Compulsory motor insurance: UK government to reverse Vnuk and related EU case law

Yesterday the Secretary of State for Transport confirmed that motor insurance law in the UK will diverge from the European model, specifically in relation to no longer following the Vnuk decision.

Once national legislation is amended, compulsory motor insurance will not extend to either (a) various non-standard motor vehicles or (b) to use of cars on private land. This approach will also remove motor sports from the scope of compulsory cover. Given that the protection offered by the MIB in instances of uninsured and untraced incidents is congruent with the legislation, it follows that the change should see (a) and (b) as no longer being liabilities to which the MIB would be required to respond.

In the six years since the decision in Vnuk we carried out a lot of work on the problems and anomalies it produced in practice. The news from the DfT is very clear and will bring those problems to an end once the changes announced take effect. In the window between Vnuk and this change being implemented there will still however be cases to be met as compulsory motor insurance claims in circumstances (a) and (b) above.


Alistair Kinley, Director of Policy & Government Affairs alistair.kinley@blmlaw.com

E-scooter road trials authorised

As widely anticipated, the government has set out the changes which will allow for e-scooter trials. They are to be classified as motor vehicles and certain regulations will be relaxed for the trials, but not the need for compulsory motor insurance. The permission for road use will be for authorised hire schemes only and it appears that the insurance arrangements will, in effect, be at fleet level rather than by way of individual policies. Privately bought and owned e-scooters will remain illegal for road use for the time being.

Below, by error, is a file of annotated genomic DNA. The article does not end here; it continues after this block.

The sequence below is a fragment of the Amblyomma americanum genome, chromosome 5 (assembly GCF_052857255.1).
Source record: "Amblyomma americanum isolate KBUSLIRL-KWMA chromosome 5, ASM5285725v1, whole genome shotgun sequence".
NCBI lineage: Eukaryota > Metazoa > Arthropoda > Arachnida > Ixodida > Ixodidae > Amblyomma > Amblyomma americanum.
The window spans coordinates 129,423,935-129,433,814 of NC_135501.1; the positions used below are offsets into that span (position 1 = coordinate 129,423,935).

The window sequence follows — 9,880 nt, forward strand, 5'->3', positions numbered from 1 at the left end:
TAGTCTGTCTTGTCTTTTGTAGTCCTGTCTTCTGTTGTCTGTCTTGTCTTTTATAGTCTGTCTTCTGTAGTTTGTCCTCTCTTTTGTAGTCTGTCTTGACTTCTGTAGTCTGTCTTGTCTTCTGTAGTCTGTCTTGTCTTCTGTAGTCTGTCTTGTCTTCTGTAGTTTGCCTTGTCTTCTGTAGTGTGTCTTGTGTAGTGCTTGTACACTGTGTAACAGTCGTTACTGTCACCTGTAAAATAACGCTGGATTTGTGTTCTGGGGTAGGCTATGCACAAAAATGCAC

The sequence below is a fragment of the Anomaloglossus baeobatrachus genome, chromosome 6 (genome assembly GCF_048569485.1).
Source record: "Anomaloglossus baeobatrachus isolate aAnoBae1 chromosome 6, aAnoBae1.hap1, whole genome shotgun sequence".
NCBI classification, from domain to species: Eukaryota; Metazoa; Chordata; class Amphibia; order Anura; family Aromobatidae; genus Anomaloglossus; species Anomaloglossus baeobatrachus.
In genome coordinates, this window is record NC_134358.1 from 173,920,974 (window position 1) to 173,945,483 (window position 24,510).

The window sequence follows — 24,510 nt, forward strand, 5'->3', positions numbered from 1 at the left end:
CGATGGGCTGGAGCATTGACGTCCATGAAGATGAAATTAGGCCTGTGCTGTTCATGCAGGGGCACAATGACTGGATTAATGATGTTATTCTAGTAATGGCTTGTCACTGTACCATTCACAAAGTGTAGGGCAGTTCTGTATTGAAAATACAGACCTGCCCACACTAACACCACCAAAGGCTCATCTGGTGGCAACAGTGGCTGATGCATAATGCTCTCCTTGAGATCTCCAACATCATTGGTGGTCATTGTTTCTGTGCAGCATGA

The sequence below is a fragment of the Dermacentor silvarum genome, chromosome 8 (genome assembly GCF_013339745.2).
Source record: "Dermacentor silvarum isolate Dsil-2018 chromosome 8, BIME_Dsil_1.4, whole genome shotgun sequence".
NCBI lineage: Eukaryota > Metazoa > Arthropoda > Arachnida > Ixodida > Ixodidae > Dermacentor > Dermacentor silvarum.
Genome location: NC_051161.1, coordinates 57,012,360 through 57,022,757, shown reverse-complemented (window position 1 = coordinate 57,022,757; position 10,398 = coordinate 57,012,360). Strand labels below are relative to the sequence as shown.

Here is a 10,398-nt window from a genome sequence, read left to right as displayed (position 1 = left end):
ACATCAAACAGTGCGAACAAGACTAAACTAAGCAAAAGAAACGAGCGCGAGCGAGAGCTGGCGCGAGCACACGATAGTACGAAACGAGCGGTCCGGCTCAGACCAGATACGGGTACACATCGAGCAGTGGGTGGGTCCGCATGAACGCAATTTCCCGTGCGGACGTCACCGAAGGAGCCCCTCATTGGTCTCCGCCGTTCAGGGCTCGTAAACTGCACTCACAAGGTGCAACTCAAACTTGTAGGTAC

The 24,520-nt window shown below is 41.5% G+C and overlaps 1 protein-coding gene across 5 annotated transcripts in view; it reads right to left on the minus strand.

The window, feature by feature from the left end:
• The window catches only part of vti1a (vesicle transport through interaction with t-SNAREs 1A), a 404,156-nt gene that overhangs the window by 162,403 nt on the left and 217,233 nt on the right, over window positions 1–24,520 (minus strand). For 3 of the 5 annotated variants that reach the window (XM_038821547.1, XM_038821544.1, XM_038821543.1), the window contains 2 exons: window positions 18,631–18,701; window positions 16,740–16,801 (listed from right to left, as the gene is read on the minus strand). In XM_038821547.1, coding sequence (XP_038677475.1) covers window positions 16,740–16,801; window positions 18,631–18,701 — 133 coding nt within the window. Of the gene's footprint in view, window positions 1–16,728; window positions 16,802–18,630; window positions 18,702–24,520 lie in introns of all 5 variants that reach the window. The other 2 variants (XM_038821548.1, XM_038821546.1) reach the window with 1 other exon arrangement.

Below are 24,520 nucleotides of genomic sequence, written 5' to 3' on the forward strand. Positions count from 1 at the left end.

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Spontaneous combustion – fire damage and motor insurance in Europe

Linea Directa v Segurcaixa is a straightforward subrogation claim between two insurers, but its facts make it unusual: the claim was made against a motor insurer for reimbursement of fire damage resulting from a parked car catching fire over 24 hours after it had last been driven.

Previous blogs about the European Court’s wide interpretation of the scope of compulsory insurance required by the Motor Insurance Directive (2009/103) have highlighted the court’s expansionist approach which runs through the case law since its key decision in Vnuk v Zararovalnica in 2014. This latest development is no exception to that.

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